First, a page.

• Article Image Alt Text

Okra can withstand the Texas heat

By Geary Hare      “I checked and we don’t have any okra sprouts yet,” I told Martha one afternoon. “Geary, we just planted them yesterday,” she replied.     

Okra, along with black-eyed peas, summer greens, and sweet potatoes, are vegetables we can plant in June.         

Okra can be planted through August. Okra seeds should be planted one-inch deep, spaced 12 to 18-inches apart, with 3-foot row spacing.     

Martha is right, okra plants aren’t going to sprout in a day. Okra seeds can take up to two weeks to sprout. Soaking seeds overnight in water will help them sprout sooner.     

Soaking them in milk overnight will help the seeds sprout even sooner (but not in one day). The lactic acid in milk works to soften the hard seed coats on okra seeds.   

 I planted okra seeds on April 1st, near the beginning of okra planting season. Okra plants require very little care. Okra comes from Africa so it is drought resistant.     When it doesn’t rain, watering your okra once per week will produce a better yield.     

This year I planted our okra in a remote location and don’t plan to water it at all. We will see how it does. It was good that we got the big rain at the beginning of April to get the plants started growing. The extra rain drowned 2/3 of my green beans, but made the okra happy.     

About the only maintenance you need to do with your okra is to harvest it regularly.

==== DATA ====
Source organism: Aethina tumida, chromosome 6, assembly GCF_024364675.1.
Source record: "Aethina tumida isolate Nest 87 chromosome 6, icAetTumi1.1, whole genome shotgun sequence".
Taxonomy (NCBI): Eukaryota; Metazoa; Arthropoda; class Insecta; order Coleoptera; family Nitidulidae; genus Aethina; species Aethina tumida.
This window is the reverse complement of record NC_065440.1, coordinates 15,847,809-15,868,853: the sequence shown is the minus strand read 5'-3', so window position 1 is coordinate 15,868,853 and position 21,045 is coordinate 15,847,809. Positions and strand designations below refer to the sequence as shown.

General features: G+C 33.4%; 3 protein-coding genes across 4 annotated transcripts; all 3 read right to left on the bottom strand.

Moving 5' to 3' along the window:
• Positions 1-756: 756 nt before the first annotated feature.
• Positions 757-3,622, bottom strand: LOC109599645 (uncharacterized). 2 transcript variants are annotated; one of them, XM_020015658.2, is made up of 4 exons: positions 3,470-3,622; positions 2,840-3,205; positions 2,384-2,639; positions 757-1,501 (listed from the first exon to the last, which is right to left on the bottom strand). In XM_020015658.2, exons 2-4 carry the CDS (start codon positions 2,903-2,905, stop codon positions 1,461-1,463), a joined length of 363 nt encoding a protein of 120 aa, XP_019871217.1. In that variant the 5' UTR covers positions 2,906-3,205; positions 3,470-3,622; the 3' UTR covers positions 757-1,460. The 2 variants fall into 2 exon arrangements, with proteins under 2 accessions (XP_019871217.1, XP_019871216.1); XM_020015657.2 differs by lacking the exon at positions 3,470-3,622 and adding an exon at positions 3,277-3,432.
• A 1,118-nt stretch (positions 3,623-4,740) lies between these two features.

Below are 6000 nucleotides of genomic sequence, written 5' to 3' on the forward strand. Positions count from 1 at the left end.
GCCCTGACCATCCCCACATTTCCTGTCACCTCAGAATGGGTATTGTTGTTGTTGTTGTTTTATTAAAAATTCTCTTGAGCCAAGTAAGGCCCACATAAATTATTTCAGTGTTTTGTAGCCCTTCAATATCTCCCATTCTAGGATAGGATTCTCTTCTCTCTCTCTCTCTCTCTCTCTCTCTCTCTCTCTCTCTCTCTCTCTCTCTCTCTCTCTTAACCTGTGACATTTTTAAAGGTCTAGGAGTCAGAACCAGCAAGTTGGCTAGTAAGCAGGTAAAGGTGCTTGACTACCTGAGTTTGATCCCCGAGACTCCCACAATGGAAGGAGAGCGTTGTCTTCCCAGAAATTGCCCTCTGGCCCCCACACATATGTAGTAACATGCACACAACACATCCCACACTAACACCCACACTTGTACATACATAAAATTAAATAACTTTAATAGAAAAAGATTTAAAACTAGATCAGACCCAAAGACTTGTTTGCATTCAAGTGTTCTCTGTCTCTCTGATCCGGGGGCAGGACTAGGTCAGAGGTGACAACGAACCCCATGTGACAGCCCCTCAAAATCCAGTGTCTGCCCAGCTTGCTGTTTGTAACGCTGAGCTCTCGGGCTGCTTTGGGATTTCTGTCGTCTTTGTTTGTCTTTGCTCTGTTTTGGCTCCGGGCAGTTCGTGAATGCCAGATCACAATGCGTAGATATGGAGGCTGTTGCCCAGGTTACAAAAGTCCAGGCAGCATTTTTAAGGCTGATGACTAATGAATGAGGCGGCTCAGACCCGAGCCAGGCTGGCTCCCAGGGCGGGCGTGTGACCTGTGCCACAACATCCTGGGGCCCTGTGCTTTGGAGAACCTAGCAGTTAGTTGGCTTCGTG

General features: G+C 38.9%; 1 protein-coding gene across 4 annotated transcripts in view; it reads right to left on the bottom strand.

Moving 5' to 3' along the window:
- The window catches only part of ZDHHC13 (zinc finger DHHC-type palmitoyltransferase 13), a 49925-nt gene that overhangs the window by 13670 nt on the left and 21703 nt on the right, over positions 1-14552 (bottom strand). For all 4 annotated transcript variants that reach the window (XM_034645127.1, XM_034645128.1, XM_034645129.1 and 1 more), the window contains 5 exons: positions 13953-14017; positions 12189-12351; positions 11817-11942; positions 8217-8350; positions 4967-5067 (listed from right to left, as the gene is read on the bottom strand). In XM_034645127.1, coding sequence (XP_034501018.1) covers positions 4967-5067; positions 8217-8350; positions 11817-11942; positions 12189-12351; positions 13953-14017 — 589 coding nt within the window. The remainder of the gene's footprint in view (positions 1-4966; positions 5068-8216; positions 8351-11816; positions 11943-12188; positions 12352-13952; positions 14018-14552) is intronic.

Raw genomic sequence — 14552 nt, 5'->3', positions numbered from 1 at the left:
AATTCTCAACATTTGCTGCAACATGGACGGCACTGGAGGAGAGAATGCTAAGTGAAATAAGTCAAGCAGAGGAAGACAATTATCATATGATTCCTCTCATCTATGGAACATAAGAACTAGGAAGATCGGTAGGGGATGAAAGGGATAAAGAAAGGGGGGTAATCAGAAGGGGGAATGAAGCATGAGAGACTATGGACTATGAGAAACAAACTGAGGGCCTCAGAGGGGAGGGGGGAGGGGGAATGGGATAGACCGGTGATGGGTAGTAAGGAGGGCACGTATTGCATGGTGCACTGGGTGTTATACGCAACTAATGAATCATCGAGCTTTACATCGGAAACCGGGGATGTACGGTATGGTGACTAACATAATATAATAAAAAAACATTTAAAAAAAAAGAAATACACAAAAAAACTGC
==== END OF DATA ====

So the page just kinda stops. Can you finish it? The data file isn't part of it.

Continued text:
What we are eating when we have okra is the seed pods.     

Once an okra plant makes its seeds, it figures its job is done and it will stop producing. If you don’t harvest okra and it goes to seed, it will stop producing. Okra is fast growing so you should harvest every day or two.     

Okra should be harvested when it is four to six-inches long. If you let it get too long, the pods will get hard and woody. Okra is prolific, producing into the fall, so be ready for lots of food once your okra plants start making.     

Okra can be boiled or pickled. I like it fried. Martha cooks okra by lightly salting it to bring out the moisture.     

Then she coats it with cornmeal and fries it in canola oil. You can pickle or can okra. But if you don’t like boiled okra, you aren’t going to want to can it. You can slice okra and freeze it. We have tried freezing it with and without the cornmeal batter. It seems tastier when frozen without batter, then adding it right before cooking. Frozen okra isn’t as good as fresh, but it’s a nice treat in December or January.     

A big advantage of growing okra is that it is one of the few vegetables that we grow in Jackson County that will continue to produce in July through September when most other crops have given up to our summer heat.     

Now we have okra sprouts. It took them less than a week to come up after soaking them overnight in milk.     

Yes, I made Martha walk to the remote location to admire the sprouts.     

Keep on growing!     

Geary Hare of Edna is an avid gardener. For questions, contact Geary at ghare@ msn.com.

Jackson County Herald Tribune

306 N. Wells
Edna, TX 77957